The Brooklyn Rail

JUNE 2023

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JUNE 2023 Issue

John Walker: New Work

John Walker, <em>Resurrection III </em>, 2022. Oil paint on Canvas. Courtesy Alexandre Gallery.
John Walker, Resurrection III , 2022. Oil paint on Canvas. Courtesy Alexandre Gallery.
On View
Alexandre Gallery
John Walker: New Work
April 29 – June 23, 2023
New York City

Resurrection III, the first painting in John Walker: New Work is almost entirely cobalt-blue and white canvas stretching seven feet high. A vertical primer-white passage cuts upward through the blue, with lateral extensions branching left and right. Short blue vertical or horizontal strokes that cross the white pathways in alternating sections could be dock pieces seen from above, their sections set at odds to create pathways around slips; or they could be the echoes of oyster rafts adrift in tidal waters, their regular rectangular shapes set in neat rows. On the painting’s right edge, staccato cobalt stabs tumble down a sometimes-impasto white field where charcoal-black u-shaped outlines duck in and out. Blue strokes like buoys bob in choppy white ground. Far from these oceanic associations, Walker explained that the painting has its pictorial root in a deposition scene by Rogier van der Weyden that Walker saw in the Prado Museum, in which the cross and a leaning ladder are a central axis, and a grieving Mary faints with sorrow below, her face gray-white in her pooling blue garment. Yet, in Walker’s painting (importantly titled Resurrection—an upward movement, rather than a descent from the cross), those cross-hatched marks might transform insistently into the ordinary stuff of docks again. It might be springtime before the boats have found them, when slips sit expectantly empty. Maybe those flanking buoys wait for prey to wander through the ocean-floor-bound traps they signal. Maybe this is a coastal world in splendor and in wait. Does life return? Walker’s painting collages Maine’s vernacular and art’s history into, emphatically, new work, which survives and transforms its referents.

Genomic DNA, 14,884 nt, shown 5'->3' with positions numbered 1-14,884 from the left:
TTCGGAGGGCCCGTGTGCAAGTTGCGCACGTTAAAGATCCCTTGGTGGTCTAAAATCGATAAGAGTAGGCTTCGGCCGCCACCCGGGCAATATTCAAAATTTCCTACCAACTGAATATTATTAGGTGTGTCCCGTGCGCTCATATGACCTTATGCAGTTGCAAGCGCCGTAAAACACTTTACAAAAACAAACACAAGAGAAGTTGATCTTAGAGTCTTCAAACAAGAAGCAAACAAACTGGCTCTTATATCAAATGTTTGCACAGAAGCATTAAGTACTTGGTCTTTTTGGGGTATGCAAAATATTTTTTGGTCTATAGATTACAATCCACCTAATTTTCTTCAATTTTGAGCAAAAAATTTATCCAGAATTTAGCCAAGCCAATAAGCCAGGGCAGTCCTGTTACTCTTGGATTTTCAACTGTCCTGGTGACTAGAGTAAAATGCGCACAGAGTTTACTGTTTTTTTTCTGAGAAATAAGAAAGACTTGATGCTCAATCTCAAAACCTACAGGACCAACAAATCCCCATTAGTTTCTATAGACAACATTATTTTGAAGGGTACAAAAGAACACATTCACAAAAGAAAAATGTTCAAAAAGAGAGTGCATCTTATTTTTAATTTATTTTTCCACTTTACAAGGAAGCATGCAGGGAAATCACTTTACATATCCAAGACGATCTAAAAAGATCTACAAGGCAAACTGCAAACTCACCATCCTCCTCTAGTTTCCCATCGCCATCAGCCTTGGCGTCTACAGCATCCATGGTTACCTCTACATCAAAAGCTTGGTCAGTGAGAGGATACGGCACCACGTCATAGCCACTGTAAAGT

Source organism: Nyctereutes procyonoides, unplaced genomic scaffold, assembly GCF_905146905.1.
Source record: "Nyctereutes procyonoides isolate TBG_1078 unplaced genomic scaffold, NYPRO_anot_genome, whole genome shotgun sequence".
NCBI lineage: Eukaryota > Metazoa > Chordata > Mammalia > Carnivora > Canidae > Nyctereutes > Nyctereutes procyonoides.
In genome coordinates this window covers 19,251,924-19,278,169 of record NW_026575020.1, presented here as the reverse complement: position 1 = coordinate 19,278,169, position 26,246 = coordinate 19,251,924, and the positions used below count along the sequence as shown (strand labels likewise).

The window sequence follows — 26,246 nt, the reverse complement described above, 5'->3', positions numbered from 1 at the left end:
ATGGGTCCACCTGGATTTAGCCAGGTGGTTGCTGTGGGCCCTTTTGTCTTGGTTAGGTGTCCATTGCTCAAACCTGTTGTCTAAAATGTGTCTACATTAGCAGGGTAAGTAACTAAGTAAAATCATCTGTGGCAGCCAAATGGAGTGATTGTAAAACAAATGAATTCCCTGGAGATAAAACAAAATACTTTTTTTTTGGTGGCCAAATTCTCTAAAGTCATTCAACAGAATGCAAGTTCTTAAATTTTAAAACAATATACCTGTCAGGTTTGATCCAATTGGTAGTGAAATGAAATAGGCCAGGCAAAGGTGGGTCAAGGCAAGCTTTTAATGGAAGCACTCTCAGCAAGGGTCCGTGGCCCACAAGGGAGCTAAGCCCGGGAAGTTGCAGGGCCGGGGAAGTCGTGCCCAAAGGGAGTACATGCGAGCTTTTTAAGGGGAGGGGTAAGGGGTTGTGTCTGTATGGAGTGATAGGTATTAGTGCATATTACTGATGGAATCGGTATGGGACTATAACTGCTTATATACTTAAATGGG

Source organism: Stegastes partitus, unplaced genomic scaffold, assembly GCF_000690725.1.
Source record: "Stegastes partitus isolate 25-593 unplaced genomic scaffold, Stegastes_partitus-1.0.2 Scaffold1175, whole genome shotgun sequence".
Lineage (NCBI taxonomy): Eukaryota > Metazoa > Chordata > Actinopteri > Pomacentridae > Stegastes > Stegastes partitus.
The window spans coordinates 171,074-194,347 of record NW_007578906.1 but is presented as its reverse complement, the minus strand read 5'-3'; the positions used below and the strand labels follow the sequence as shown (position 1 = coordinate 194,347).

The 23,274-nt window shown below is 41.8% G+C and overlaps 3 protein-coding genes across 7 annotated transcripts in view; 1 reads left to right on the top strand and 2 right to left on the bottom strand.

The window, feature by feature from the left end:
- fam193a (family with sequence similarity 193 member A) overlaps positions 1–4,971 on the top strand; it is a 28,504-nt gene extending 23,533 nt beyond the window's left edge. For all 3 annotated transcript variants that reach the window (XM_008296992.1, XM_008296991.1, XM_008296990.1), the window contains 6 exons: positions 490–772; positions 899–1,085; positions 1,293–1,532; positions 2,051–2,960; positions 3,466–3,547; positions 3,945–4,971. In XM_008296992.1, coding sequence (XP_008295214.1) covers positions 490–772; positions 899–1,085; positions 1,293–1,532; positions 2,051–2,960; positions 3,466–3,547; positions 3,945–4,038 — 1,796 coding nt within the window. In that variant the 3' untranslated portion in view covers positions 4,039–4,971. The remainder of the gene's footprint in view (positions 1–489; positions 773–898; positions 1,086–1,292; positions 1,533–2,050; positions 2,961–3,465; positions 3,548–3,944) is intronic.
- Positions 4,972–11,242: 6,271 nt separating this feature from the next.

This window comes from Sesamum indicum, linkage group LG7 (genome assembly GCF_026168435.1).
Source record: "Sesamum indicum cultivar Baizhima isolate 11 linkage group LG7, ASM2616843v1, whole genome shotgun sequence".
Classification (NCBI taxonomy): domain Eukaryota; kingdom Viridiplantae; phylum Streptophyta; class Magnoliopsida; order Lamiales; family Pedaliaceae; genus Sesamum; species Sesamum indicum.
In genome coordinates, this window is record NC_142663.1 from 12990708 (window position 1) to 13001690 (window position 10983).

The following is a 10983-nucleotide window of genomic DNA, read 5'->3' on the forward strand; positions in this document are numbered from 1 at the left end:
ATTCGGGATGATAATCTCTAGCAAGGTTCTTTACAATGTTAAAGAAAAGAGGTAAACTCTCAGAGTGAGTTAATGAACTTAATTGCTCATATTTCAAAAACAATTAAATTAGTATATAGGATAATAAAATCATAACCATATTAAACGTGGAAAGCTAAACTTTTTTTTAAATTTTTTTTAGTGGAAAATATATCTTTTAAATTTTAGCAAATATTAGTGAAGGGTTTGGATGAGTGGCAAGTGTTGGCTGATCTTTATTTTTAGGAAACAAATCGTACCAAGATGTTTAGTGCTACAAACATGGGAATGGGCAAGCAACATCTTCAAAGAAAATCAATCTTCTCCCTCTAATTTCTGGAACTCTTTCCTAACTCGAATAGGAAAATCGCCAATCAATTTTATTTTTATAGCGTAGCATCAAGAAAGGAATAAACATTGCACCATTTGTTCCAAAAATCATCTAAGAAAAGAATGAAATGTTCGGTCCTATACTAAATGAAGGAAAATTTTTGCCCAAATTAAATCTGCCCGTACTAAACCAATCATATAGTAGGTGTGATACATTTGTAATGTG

Walker’s six-decade career has included teaching appointments at Cooper Union, Yale University, the Victoria College of the Arts in Melbourne, and the Royal College in London. He retired in 2015 as head of the graduate program in painting at Boston University. Having first come to Maine in 1970, and living there full-time since the 1990s, the state’s distinctive landscape, light, and environment is embedded in his work. The Maine coast near Walker’s home and studio is tidal—a sulfurous mud flat when the tide is out and blue ocean when the tide is in. As Walker told William Corbett in 2015, “It’s always been an aspiration of mine to get the smell of Maine, the wetness, the dampness, the mud in my smelly, stinky cove.” Indeed, for many, Maine’s coastline is not so much an idyll as a workplace, where thousands in the fishing industry work the cold and temperamental ocean every day. Maine’s colorful buoys and distinctive boats are the tools of a trade.